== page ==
COVINGTON -- The African-American Historical Association of Newton County is planning memorial services for those buried in recently discovered unmarked graves at City and Westview cemeteries.
The organization's president, Forrest Sawyer Jr., attended Monday night's City Council meeting to thank officials for funding location of the graves and to invite them to attend the ceremonies.
"We're going to have a ceremony memorializing and reconsecrating and giving libations for people buried in the old cemetery," he said.
The tentative date for the events is Saturday, Sept. 3, 11 a.m. at City Cemetery and 2 p.m. at Westview Cemetery. More than 300 unmarked graves have been found by Len Strozier and his son Benjamin of Omega Mapping Services. The duo uses ground penetrating radar to measure air pockets and determine where grave sites are located.
Sawyer said that many of the grave sites are likely those of slaves.
"These had to be special slaves to be buried 10 feet away from folks that didn't look like them -- their masters," he said of those buried at City Cemetery, noting that a cemetery for the black community was located not far away. Sawyer speculated that they were slaves of prominent Covington residents.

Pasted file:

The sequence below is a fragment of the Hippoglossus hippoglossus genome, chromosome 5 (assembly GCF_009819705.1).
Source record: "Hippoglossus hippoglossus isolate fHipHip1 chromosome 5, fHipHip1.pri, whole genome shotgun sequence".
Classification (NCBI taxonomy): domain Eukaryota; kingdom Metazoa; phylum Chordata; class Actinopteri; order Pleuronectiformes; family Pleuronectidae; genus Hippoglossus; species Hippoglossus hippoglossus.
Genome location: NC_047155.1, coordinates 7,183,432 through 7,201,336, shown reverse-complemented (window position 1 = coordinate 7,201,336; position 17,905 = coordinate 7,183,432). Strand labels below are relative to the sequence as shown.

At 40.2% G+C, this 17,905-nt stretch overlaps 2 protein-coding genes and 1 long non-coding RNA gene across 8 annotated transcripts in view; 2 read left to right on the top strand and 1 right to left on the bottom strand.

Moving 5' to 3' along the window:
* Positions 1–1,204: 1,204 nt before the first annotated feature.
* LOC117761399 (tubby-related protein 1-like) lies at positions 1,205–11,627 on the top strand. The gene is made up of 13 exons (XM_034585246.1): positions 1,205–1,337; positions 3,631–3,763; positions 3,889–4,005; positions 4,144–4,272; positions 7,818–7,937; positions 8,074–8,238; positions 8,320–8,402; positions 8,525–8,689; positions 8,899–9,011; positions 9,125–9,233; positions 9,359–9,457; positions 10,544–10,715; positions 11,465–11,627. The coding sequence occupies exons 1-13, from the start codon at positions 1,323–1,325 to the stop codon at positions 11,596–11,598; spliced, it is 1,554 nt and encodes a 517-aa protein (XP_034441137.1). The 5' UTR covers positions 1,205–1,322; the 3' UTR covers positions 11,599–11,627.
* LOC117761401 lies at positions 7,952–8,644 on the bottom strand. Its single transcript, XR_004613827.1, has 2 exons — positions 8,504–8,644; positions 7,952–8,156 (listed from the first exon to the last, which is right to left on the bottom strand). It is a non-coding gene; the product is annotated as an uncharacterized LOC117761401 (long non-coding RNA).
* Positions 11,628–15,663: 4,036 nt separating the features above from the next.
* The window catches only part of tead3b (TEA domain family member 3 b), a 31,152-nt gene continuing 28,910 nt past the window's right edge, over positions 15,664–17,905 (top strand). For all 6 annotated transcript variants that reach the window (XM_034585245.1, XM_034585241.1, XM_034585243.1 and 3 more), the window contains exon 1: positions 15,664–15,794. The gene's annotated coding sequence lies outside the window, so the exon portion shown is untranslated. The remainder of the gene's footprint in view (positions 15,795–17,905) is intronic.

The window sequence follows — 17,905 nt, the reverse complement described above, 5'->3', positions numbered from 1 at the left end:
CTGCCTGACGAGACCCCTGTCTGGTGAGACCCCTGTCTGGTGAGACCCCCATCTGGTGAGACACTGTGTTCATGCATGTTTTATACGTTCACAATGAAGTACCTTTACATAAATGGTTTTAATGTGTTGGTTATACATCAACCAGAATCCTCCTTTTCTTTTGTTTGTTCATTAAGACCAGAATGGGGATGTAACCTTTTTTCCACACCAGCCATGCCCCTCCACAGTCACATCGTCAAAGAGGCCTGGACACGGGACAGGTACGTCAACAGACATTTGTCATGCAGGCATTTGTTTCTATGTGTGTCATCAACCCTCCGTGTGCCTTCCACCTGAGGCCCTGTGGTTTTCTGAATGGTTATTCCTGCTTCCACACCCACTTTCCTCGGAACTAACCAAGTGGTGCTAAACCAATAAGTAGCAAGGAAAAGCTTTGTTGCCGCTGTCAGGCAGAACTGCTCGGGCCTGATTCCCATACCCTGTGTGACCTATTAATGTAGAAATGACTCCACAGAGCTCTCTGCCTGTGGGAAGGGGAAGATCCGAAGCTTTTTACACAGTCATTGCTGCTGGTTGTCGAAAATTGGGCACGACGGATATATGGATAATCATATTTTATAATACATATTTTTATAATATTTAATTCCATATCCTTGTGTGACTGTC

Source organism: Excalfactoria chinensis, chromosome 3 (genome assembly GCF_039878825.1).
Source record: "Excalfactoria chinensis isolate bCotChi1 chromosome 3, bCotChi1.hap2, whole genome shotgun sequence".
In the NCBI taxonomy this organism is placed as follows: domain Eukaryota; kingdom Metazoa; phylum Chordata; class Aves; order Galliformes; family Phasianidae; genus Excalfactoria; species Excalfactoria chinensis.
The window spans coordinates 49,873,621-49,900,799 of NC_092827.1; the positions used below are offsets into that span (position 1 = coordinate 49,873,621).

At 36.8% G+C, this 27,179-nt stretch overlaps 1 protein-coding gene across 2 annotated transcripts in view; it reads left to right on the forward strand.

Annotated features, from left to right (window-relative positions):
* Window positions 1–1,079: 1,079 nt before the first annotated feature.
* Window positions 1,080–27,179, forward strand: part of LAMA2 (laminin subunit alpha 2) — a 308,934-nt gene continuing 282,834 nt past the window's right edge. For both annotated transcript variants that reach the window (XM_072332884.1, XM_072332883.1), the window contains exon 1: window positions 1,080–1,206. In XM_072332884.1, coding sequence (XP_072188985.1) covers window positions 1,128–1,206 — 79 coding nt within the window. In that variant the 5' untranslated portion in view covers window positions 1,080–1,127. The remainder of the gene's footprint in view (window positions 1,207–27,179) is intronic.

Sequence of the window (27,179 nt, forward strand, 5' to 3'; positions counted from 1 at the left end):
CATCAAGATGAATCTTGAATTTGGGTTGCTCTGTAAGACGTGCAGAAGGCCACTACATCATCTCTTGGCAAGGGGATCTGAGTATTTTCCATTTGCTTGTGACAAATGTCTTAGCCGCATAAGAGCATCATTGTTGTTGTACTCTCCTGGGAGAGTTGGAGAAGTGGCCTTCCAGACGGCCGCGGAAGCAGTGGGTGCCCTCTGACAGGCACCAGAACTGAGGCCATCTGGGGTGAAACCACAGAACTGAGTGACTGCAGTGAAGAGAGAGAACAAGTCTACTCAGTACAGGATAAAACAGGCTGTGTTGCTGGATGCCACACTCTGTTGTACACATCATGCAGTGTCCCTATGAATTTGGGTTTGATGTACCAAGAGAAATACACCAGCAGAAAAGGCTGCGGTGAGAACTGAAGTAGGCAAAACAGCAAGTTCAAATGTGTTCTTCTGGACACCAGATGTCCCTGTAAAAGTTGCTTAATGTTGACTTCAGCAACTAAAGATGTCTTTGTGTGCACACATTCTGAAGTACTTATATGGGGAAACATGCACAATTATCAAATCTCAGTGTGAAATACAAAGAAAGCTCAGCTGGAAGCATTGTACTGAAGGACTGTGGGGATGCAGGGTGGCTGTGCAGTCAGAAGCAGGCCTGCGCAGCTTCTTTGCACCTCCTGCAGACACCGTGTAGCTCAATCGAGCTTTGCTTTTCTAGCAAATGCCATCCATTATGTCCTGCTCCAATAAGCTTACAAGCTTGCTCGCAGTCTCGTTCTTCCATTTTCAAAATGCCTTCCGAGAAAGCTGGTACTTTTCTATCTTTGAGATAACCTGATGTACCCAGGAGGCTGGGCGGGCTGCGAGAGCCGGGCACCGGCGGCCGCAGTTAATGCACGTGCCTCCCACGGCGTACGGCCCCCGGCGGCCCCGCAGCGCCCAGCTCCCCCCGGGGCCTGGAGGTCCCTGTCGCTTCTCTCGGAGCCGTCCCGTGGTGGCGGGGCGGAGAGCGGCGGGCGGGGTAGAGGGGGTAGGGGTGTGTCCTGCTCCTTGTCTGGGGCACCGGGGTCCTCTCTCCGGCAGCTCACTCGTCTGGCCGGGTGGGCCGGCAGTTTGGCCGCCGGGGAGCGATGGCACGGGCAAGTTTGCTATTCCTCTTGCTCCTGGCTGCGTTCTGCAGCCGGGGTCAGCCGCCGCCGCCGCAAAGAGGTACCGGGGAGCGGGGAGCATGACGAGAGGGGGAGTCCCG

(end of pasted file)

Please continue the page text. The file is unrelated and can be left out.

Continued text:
City Manager Steve Horton said he recently learned there is potentially a cemetery located on the Turner Lake Recreation Complex site near Brown Bridge Road and asked the council to hire Strozier to confirm that. He said given the history of the area, it could be a burial ground for slaves.
Strozier's cost is up to $1,670 to determine if a burial site is present and then up to $1,762 to perform ground penetrating radar on up to 50 graves.
The council unanimously approved the request, and Sawyer commended them for their efforts.
"A lot of cities wouldn't take on anything like this. They would just let it be dormant, but you all have took it on and found people over there not known to anybody but God," he said.